In the latest episode about the Ford Mustang Mach-E teardown with Munro Live, Sandy Munro and Ben Lindamood present the removal of the battery pack.

In the video, we can see how the pack is mounted to the car and how it looks. Munro Live disassembles a dual-motor, all-wheel-drive version of the car with the Standard Range battery (68 kWh usable / 75.7 kWh total).

The total weight of this pack stands at 485 kg, but according to the review, the weight is increased because the battery box is strengthened (especially on the sides) and becomes a structural part of the vehicle. The top cover of the box is made of composites to save weight. The overall result is 156 Wh/kg on the pack level.

In the front, there are four electric connectors (to the DC fast charging port, to the front inverter, to the onboard charger, and a low voltage connector), while in the rear we can see only one to the rear inverter.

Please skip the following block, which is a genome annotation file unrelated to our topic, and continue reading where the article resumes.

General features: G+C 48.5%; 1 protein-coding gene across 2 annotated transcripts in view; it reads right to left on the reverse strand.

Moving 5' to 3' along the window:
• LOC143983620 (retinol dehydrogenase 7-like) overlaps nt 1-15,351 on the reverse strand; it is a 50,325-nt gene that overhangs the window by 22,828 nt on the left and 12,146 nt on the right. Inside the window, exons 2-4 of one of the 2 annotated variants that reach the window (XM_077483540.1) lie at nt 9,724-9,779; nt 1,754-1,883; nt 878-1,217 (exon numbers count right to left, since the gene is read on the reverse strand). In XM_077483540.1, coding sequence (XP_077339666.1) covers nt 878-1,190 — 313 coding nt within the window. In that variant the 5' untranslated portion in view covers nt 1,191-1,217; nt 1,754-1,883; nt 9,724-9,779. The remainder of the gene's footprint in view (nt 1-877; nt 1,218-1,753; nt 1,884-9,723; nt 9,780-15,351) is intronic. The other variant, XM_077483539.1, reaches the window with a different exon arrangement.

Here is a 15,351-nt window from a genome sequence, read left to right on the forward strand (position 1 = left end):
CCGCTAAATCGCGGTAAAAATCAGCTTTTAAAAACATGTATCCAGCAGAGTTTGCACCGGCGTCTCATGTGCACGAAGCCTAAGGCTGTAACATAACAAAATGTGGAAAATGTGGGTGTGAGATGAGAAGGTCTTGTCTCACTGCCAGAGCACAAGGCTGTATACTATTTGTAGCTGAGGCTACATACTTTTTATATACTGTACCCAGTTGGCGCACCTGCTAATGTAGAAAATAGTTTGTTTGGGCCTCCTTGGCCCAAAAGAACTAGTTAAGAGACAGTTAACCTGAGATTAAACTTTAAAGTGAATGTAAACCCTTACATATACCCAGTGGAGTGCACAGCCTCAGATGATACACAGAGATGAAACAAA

There are also four cooling lines in front - two for the battery, and two that run through to the rear-drive unit.

Munro Live appears to like the overall engineering of the battery, however, he notes that welds are not necessarily consistent on one side of the tray, which is a bit of mystery.

Hopefully, soon we will see more EV-related stuff, including modules and cells. Batteries for the Ford Mustang Mach-E are supplied by LG Chem's LG Energy Solution.

The final part of the episode is a comparison of battery weight, capacity and ranges (EPA Combined) for several electric cars, including Tesla Model 3, Tesla Model Y, Chevrolet Bolt EV, Jaguar I-PACE, Audi e-tron, BMW i3 and of course the Ford Mustang Mach-E.

However, we would not focus on it, as the pack capacity appears to be inconsistent in terms of net/total (Audi is total, Ford is net for example) and it would be better to use EPA Highway ranges/other tests, like our 70 mph range test, to get a better overview.

Previous episodes related to the Ford Mustang Mach-E:

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